His noir work in 1957, however, was limited to a two-minute morsel in the Russell Rouse prison yarn House of Numbers. Star Jack Palance, himself a scary guy in most roles, looks positively intimidated by Carey in a scene in which they play San Quentin cellmates. Carey sets the mood by spitting a cigarette butt into the commode. He fidgets with a transistor radio in his pocket. With another weirdly concocted brogue (he is playing an inmate named Frenchy), he tells a story about beating another prisoner with his tray in the mess hall for trying to steal his milk. And then he offers with a warped grin, “You been to any other colleges? I have. I spent six years in Sing Sing and four years in Joliet. I’m taking a postgraduate course. This is my second time here.” The film was actually shot in San Quentin State Prison using real prisoners as extras, but no one in it – real or staged – played an inmate with such – er, conviction. House of Numbers is worth viewing just for Carey’s tiny but tasty part.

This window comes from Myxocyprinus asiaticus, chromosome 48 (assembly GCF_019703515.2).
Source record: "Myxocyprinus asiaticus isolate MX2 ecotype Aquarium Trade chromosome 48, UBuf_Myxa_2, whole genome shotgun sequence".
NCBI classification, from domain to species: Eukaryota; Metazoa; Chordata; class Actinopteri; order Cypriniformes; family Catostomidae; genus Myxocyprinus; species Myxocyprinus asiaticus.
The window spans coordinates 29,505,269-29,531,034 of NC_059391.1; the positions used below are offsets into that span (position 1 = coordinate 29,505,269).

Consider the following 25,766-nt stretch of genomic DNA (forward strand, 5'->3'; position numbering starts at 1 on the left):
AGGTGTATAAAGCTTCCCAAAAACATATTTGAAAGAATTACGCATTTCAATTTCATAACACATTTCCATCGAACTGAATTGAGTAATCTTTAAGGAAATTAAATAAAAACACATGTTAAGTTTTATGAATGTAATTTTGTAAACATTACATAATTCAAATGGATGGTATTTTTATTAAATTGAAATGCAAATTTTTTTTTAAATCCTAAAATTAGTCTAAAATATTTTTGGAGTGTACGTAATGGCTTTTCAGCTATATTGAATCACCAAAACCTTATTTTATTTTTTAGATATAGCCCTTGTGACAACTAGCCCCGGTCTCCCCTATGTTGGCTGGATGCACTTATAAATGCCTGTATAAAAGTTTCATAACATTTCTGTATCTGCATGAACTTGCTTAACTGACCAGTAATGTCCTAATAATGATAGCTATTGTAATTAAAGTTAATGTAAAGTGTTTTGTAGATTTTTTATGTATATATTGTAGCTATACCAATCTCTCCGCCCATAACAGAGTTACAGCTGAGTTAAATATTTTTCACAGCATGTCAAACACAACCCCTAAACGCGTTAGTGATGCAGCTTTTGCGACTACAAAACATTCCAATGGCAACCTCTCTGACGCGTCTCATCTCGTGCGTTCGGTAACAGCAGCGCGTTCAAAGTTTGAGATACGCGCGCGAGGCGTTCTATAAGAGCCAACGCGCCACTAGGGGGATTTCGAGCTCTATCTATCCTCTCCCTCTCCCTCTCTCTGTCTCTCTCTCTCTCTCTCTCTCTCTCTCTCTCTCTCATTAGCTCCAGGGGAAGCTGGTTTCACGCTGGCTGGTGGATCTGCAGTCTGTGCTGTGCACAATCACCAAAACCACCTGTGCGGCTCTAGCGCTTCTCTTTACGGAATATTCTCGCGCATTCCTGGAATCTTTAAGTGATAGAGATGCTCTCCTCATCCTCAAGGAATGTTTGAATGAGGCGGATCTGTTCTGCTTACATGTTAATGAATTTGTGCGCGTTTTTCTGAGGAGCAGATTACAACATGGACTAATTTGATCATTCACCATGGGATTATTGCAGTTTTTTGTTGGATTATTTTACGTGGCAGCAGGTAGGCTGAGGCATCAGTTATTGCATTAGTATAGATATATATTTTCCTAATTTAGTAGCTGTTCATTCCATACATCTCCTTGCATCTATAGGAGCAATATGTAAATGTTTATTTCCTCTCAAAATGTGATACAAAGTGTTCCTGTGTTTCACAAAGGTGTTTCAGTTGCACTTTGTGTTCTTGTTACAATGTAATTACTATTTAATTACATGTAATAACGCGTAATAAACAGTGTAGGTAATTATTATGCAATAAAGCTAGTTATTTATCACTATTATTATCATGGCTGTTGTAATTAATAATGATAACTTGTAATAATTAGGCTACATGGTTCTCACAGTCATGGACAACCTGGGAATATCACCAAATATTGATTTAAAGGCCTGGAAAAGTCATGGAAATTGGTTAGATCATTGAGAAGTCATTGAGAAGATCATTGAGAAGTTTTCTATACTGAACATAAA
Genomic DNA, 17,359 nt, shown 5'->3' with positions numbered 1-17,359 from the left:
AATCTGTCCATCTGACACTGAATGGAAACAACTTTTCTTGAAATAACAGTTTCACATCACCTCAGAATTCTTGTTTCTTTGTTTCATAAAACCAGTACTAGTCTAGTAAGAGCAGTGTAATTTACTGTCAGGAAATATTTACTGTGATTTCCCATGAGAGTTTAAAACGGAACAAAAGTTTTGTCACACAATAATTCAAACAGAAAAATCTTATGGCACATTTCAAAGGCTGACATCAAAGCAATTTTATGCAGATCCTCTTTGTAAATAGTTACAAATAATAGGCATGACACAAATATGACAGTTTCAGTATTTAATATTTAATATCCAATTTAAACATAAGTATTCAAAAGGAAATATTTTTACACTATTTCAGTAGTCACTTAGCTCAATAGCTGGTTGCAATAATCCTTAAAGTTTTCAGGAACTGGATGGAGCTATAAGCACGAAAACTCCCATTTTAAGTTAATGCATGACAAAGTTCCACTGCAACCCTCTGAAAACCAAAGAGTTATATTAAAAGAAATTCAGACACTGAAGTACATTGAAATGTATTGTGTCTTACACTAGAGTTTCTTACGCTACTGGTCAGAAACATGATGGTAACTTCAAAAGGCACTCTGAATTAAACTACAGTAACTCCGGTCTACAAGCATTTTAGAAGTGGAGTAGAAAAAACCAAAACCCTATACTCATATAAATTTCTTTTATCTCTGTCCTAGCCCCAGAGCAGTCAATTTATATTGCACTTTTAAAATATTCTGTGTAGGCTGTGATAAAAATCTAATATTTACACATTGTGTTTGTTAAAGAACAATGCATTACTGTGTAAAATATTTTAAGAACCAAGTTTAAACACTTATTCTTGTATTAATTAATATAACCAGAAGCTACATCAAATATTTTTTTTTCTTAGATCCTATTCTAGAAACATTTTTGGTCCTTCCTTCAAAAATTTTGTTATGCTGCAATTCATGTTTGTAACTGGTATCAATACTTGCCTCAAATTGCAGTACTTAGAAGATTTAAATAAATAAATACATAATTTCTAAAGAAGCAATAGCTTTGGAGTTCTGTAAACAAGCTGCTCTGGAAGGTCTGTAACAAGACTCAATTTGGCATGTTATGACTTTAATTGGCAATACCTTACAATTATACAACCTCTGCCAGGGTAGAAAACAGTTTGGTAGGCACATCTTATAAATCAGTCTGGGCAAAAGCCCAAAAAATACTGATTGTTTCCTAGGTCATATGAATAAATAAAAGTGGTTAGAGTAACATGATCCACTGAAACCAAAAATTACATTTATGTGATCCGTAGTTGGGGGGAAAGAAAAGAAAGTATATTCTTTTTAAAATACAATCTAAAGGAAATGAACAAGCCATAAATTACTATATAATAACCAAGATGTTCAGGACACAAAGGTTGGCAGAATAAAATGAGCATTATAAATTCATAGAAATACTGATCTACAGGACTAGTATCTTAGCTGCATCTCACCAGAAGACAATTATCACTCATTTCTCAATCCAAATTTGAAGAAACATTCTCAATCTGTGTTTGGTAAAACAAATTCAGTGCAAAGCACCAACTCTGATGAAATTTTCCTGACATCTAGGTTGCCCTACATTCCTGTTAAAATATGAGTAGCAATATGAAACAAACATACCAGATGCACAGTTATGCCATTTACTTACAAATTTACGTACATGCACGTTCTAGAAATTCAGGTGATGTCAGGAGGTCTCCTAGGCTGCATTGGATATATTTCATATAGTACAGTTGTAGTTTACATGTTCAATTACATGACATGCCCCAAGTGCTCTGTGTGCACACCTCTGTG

– Carl Steward, “Timothy Carey: Noir’s Wildest Card,” Noir City Annual #2: The Best of the 2009 Noir City Sentinel (Film Noir Foundation, 2010)